The Land of the Vagai Trees: Biodiversity and Bird life in Vagaman and Ulpuni the Submerged Valley on the Highlands

Alpine wild date-palm called Chiteentu (Phoenix Pussilla)at Ulpuni in Vagaman, May 2019.
Edible and cherished by humans, birds and bears alike. See the darkened ones that are ripened.

Vagaman got its name from the celebrated Vagai blooms from the Sangham or Chankam age onwards like the Kurinji blooms that named the Nilgriris or the blue mountains. Vagai was once the totem tree of certain early clans of the Chera dynasty in Kerala. Vagai Perumtura on the river Perar got its name from this iconic clan tree of the early Cheras in Vanneri. Some of the Vagai trees are still surviving in pockets like Ulupooni or Ulpuni region in Vagaman above 1000 m. They are also called Eeyal Vakai.

‘Eagel-top Ulpuni/Vagaman’ by Ajay Sekher 2019, Acrylic on Canvas. 30*20 cm

Ulpuni means the vessel within. It is a quiet and submersed shola grassland bowl or green shola vessel submerged or anchored within the Vagaman highland plateau. It is a biodiversity hot-spot and is teaming with endemic rare alpine flora and fauna amidst the pressures of plantation, construction and tourism industries.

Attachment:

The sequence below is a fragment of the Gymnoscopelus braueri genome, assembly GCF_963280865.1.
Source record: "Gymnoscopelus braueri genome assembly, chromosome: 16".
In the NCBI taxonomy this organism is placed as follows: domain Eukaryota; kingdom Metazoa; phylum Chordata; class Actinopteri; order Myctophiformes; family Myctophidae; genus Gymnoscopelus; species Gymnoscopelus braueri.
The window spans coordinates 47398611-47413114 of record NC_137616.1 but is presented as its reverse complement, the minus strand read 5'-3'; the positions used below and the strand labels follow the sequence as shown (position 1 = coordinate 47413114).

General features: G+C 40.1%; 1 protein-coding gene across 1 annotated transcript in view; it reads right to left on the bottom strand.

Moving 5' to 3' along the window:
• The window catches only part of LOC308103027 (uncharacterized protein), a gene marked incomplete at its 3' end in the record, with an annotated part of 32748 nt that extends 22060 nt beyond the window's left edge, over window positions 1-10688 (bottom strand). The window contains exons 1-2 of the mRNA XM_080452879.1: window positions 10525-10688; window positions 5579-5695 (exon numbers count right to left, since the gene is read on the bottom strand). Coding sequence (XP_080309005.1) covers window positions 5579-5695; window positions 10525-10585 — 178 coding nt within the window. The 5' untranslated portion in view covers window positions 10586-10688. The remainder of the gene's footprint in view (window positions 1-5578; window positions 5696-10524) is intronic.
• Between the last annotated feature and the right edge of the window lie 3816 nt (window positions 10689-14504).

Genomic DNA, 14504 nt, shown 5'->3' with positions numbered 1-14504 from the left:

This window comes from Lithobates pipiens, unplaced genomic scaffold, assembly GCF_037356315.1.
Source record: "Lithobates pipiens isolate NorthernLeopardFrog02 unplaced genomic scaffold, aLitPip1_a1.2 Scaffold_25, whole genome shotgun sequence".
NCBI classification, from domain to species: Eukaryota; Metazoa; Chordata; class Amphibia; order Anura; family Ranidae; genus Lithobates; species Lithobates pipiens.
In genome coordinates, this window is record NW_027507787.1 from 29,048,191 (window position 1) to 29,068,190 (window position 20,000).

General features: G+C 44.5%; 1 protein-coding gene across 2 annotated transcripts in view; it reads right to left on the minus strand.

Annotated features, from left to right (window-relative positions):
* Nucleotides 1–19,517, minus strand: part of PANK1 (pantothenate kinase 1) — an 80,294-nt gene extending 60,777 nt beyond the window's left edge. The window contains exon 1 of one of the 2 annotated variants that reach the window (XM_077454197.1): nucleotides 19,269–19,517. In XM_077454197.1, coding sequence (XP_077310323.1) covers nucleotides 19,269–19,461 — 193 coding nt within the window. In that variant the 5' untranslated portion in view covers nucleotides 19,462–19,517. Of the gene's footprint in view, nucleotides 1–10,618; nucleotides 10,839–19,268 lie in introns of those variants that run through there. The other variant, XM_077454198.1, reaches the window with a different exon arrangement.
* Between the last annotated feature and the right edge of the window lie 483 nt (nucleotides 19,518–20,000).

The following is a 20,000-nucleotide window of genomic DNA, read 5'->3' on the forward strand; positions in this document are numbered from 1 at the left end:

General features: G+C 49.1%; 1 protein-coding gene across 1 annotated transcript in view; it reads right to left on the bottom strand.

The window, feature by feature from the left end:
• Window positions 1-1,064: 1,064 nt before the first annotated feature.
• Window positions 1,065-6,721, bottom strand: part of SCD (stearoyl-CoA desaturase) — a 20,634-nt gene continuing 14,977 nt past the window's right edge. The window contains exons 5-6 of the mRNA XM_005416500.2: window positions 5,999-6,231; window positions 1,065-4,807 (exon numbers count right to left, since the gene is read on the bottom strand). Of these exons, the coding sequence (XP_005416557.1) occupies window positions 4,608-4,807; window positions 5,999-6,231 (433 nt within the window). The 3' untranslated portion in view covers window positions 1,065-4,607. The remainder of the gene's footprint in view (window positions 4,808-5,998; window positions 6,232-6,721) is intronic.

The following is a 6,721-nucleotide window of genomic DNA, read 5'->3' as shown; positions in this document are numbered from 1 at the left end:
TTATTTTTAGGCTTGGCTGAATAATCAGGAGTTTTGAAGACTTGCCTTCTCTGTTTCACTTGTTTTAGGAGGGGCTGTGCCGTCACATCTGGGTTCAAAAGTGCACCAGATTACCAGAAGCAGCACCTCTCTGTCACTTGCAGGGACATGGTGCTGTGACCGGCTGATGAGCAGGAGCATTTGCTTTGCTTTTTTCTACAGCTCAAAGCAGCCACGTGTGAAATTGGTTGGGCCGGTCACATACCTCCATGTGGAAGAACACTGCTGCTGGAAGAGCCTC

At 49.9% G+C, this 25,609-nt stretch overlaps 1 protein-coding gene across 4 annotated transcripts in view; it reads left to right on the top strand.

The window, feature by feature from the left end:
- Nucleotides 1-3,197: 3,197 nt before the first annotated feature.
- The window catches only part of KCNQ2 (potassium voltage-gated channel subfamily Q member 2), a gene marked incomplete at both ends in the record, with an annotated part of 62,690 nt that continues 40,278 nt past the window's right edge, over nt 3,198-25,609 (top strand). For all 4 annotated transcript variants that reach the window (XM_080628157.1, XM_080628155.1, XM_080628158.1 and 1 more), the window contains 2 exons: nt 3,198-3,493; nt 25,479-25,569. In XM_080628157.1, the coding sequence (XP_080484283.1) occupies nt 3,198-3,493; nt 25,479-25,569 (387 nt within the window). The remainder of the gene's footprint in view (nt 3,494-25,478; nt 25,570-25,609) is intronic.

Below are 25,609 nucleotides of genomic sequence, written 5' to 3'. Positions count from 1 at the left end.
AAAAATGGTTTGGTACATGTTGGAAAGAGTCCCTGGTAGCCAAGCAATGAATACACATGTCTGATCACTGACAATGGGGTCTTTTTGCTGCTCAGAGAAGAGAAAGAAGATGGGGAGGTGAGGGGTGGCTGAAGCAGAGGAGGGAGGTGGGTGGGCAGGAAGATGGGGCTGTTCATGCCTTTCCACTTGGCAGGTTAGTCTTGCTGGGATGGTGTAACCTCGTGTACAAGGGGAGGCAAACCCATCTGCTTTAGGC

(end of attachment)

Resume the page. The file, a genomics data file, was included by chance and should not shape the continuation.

A Nightjar at Ulpuni in Vagaman around 1000 m above sea level at dusk, May 2019.
A Pipit at Ulpuni in Vagaman near the Palette People Art Residency.
Bonelli’s Eagle soaring high above Ulpuni grassland tops in Vagaman, Early May 2019
Two Bonelli’s Eagles flying together in Ulpuni, Vagaman. May 2019, there were three in this group.
Bonelli’s Eagle above Ulpuni in Vagaman. Early May 2019. Near Palette Art Residency Ulupooni.
A Pipit on the grassland sholas at Ulpuni, Vagaman. May 2019
Dusky Crag Marten in Ulpuni, Vagaman. May 2019. It is nesting there in a building.
The nesting pair of Dusky Crag Marten by the Palette Art Residency building at Ulpuni in Vagaman, May 2019.
Lesser Caucal at Ulpuni in Vagaman, May 2019.
The last remaining patches of shola grasslands in Ulpuni, Vagaman. May 2019
‘Pipit at Ulpuni/Vagaman’ by Ajay Sekher 2019. Acrylic on Canvas. 30*20 cm
Alpine and endemic ferns in the shola relics in Ulpuni, Vagaman. May 2019.
Lichens and mosses on shola trees that absorb water and create streams and springs in Ulpuni, Vagaman, May 2019.
Wild guava groves and fruits aplenty on the western ghats. Ulpuni in Vagaman. May 2019
Ficus (Kallal) shoots in dew at Ulpuni, Vagaman. May 2019
Vagai (Albizia) blooms from which Vagaman got its name at Ulpuni, Vagaman, May 2019.
A shola shrub in bloom at Ulpuni, Vagaman. May 2019.
Crested Serpent Eagle above Ulpuni grasshills in Vagaman, May 2019.
Construction and plantation erasing the shola forests forever, causing the climatic change on the western ghats grassland sholas at Ulpuni, Vagaman. The local bodies and people must show caution against such large scale alterations in the geography and ecology at large.